“If they weren’t there, there might be no faith formation in their Korean community parishes,” Sister Maria emphasized. “They show it’s better for us to be inclusive regardless of the language.”
And yet, after four years on the job for the sister, there still remain some important practical questions to be answered.
How do such religious communities in LA pull together on issues of social justice, health care, education, human rights, or even just gathering in prayer? What communication or cultural challenges do they face in their alliances? In what ways can these consecrated women share their joys and sorrows with the Catholic community?
Some answers are now on their way, with the help of a $190,000 grant provided last summer by the Conrad N. Hilton Foundation’s Catholic Sisters Initiative.
Sister Jane Wakahiu, LSOSF, Ph.D., associate vice president of program operations and head of Catholic Sisters, saw an opportunity to help sisters in the archdiocese by funding this project, the goal of which is to develop a working plan or road map for the Office of Vicar for Women Religious over the next three to five years.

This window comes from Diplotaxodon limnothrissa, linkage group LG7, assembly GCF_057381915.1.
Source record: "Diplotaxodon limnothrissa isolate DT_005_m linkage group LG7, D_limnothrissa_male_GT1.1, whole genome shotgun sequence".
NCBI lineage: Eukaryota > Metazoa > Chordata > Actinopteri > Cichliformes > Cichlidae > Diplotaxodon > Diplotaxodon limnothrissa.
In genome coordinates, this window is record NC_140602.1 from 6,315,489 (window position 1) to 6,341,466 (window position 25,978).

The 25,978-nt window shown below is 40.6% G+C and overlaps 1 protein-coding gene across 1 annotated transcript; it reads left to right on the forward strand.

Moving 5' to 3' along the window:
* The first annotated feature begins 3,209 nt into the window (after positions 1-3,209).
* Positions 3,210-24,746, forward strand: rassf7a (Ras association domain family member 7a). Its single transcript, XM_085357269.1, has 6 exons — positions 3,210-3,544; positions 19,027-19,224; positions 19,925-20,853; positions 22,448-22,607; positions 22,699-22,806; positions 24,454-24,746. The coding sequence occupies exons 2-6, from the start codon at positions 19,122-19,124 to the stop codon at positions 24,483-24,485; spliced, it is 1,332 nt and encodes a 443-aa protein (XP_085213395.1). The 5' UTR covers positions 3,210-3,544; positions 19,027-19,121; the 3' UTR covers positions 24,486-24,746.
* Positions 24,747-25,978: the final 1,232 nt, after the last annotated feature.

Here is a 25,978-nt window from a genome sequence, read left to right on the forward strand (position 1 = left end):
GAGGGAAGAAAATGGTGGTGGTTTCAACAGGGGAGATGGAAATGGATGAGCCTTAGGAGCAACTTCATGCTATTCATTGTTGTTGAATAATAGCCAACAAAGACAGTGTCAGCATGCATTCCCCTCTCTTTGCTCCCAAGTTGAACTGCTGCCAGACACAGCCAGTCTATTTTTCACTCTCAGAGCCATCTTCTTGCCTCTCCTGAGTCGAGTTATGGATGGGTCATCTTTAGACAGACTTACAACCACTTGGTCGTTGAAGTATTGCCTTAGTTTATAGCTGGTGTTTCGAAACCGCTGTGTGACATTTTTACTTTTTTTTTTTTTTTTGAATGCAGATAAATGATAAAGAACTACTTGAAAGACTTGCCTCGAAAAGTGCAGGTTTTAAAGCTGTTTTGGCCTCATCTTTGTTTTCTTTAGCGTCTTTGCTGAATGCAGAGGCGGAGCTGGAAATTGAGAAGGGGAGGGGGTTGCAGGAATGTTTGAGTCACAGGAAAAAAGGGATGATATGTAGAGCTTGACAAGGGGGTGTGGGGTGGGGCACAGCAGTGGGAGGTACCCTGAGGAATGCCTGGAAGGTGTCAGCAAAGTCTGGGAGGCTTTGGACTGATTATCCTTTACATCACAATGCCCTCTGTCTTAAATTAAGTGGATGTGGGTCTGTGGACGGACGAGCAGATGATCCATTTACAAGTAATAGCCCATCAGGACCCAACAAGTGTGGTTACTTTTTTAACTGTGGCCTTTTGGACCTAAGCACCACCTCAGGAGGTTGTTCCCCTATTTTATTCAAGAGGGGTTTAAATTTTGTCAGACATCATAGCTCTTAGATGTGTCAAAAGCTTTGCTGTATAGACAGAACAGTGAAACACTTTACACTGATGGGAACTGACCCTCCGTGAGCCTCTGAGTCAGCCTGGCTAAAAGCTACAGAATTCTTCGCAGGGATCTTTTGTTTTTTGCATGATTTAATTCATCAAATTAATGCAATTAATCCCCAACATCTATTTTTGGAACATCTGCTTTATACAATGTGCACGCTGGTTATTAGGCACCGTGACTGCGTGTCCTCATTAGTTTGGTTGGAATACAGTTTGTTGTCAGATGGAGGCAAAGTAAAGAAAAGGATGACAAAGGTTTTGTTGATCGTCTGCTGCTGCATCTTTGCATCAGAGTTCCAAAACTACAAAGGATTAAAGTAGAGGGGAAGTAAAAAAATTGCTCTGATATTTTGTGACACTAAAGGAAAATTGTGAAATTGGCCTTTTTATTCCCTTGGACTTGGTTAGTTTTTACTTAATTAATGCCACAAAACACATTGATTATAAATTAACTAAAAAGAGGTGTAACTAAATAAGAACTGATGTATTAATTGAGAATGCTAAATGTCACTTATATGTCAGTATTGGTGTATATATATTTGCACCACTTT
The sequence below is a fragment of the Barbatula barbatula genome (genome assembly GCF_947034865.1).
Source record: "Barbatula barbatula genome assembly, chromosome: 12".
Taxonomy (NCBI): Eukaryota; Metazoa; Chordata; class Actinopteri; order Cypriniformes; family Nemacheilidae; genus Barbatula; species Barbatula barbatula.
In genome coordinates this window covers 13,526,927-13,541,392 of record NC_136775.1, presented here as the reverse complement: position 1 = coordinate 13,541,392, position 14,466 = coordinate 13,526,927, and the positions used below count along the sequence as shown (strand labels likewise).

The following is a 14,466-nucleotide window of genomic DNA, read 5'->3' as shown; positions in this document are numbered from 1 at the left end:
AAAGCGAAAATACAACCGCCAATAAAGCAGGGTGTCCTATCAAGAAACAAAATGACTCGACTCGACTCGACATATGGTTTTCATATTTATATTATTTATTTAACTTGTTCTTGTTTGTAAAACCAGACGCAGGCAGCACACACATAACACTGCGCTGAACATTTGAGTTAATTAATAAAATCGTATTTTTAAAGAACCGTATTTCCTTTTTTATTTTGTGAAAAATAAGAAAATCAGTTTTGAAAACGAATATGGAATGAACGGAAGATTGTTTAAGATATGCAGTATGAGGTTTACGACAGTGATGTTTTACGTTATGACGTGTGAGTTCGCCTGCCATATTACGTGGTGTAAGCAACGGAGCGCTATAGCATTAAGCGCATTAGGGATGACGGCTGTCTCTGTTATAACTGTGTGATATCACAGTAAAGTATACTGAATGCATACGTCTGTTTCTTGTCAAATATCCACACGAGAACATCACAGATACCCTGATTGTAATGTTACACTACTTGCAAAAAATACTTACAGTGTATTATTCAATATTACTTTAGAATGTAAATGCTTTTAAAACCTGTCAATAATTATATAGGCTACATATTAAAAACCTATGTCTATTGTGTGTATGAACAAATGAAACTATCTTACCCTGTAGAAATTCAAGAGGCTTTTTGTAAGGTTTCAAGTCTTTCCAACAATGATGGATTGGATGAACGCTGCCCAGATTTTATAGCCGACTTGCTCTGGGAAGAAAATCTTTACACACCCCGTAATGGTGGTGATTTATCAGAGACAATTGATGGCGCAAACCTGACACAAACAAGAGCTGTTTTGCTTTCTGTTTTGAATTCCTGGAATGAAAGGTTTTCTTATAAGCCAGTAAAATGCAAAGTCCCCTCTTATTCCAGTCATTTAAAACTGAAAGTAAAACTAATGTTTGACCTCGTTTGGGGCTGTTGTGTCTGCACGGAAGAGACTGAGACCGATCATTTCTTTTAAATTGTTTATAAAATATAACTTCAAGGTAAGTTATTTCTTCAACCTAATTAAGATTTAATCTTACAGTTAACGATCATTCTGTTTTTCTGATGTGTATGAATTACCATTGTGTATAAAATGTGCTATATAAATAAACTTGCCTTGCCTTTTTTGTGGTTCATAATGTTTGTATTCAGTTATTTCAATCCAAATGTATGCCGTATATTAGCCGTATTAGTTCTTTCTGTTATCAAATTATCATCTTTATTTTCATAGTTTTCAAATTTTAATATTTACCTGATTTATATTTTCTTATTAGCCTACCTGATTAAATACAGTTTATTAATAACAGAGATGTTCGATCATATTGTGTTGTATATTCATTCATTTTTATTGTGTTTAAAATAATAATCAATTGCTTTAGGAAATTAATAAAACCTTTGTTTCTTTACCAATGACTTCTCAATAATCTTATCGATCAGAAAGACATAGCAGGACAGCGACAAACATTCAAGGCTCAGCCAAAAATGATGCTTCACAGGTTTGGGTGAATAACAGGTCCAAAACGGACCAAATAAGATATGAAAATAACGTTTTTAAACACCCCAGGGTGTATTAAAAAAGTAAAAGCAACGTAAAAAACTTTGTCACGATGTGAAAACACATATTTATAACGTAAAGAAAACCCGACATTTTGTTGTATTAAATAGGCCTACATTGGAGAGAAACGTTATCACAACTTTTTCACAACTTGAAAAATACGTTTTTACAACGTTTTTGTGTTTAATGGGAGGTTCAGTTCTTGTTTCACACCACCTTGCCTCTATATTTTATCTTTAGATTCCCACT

Embracing the Mission Anew (EMA) became the project title of a yearlong needs assessment for sisters throughout the archdiocese. Sister Maria and administrative assistant Maria Guadalupe Reyes became the overseers.
“The Hilton Foundation has given a beautiful gift to all the people of the Archdiocese of Los Angeles,” said Archbishop José H. Gomez. “This grant will help us to plan for our future and encourage the vital work of our religious sisters in proclaiming the love of Christ and his mercy in our community.”
Sister Maria has seen the need for this kind of project for a while.
“I remember six months after coming into this office, my first question was: Where is the database for all the sisters in the archdiocese?” said Sister Maria.